• The child does not seem to be hearing or responding to adults who redirect him or her during the behavior or is not able to stop (even briefly) when redirected.

  • The behavior includes public masturbation or exhibition of the genitals.

  • The behavior causes significant distraction to the other students.

What are typical management strategies in the behavioral support plan?

For typically developing children who display self-stimulating behaviors but do not have the red flags described previously, it can be helpful to

  • Pay attention to the triggers (eg, stress, boredom) and address these situations and conditions directly to provide emotional support to children who are distressed and social engagement for children who are bored.

  • Ensure that children have appropriate opportunities to seek a less stimulating environment, such as a quiet space with pillows (if children are sensitive to being overly stimulated), or switch to healthy sensory inputs, such as music, trampoline or movement time, or tactile sensory input (eg, wearing a weighted vest, engaging in a healthy form of touch) if children are under-responsive to sensory inputs.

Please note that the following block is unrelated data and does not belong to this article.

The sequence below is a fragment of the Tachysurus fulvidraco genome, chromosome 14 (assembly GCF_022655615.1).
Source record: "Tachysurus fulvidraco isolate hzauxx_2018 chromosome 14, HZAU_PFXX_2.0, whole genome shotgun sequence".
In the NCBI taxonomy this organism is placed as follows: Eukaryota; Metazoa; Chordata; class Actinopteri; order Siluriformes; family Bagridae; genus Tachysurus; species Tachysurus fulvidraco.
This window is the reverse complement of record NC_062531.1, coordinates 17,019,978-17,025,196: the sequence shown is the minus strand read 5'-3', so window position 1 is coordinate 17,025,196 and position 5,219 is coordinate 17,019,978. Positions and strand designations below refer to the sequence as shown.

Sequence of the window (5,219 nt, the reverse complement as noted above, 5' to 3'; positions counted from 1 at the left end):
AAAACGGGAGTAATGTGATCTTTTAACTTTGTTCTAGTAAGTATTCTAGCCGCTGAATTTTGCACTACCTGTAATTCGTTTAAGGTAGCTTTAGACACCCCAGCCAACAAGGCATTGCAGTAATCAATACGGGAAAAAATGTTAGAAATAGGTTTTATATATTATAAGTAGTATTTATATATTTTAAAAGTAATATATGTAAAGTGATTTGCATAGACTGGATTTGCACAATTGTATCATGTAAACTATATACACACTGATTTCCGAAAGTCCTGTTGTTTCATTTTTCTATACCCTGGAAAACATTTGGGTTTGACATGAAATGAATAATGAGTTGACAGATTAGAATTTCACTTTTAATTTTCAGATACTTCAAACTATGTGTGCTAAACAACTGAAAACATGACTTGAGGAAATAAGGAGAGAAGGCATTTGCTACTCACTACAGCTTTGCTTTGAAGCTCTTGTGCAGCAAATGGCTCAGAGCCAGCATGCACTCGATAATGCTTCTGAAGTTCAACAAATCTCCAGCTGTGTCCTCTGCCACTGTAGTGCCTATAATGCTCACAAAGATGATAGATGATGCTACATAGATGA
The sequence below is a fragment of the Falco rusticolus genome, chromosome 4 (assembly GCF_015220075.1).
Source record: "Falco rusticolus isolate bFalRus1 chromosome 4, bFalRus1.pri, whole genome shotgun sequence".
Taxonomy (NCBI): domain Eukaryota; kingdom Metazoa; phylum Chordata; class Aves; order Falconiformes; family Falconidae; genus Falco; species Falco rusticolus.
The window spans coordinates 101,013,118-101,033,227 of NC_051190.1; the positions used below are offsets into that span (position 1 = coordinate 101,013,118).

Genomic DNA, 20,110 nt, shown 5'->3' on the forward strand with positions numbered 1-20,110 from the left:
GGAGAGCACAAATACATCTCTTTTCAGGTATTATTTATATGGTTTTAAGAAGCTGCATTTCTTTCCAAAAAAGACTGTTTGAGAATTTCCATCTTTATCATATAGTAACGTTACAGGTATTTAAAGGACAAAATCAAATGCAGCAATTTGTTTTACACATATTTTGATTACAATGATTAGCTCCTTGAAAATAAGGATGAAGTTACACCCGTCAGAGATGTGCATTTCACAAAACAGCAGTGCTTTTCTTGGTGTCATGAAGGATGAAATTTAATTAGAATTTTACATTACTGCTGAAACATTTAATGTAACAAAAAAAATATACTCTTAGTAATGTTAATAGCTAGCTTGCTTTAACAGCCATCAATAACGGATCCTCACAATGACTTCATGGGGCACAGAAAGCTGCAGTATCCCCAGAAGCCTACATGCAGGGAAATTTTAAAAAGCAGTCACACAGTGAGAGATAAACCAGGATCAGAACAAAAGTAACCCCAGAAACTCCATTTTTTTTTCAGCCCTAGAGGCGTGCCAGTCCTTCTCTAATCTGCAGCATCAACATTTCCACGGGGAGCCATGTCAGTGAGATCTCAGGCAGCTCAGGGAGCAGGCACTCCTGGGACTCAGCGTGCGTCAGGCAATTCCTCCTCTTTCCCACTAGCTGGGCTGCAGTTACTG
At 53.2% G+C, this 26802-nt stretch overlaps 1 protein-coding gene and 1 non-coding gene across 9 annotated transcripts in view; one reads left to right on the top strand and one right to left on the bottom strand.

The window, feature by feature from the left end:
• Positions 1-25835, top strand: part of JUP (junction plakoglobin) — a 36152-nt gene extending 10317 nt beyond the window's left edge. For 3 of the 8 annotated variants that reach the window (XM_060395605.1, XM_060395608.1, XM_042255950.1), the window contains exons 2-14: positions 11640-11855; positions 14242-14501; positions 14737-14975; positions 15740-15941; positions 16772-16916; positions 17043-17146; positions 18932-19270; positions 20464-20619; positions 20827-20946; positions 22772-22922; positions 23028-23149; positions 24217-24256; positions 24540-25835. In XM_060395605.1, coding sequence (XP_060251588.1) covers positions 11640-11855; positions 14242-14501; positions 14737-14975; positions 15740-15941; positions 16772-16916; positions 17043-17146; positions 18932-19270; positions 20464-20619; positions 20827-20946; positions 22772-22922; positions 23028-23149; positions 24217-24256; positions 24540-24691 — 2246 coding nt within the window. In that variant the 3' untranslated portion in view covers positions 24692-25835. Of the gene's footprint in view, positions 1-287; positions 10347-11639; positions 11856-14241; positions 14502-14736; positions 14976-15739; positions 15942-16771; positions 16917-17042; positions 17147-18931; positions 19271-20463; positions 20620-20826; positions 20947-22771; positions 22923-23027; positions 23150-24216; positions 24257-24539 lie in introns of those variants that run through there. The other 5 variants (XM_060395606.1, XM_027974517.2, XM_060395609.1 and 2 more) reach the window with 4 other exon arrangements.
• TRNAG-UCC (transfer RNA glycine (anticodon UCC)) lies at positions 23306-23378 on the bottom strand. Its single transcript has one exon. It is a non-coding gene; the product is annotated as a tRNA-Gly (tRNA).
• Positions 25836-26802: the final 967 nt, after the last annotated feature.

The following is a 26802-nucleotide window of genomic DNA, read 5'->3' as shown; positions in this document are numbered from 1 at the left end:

• Engage children in a different (positive) activity to distract them from the behavior, especially an activity that engages their hands or body.

  • Praise children when they are using their hands or body appropriately (eg, “I like how you have your hands on your lap right now, Jaquan”), especially if it is during a period that might be stressful or boring for them.

  • Give a single direction to children about safety (eg, “Please take your hand out of your mouth to keep yourself healthy”), but avoid repetitive commands about the behavior as long as the children are safe.

  • If children are not safe (eg, engaging in strong head banging), assess the situation for a specific trigger to address; if there is not one readily identifiable, calmly move children to a safe place in the classroom that has rugs or cushions to reduce the chances of injury.

  • Avoid directing the whole class to focus on an individual child’s repetitive behaviors and avoid public shaming.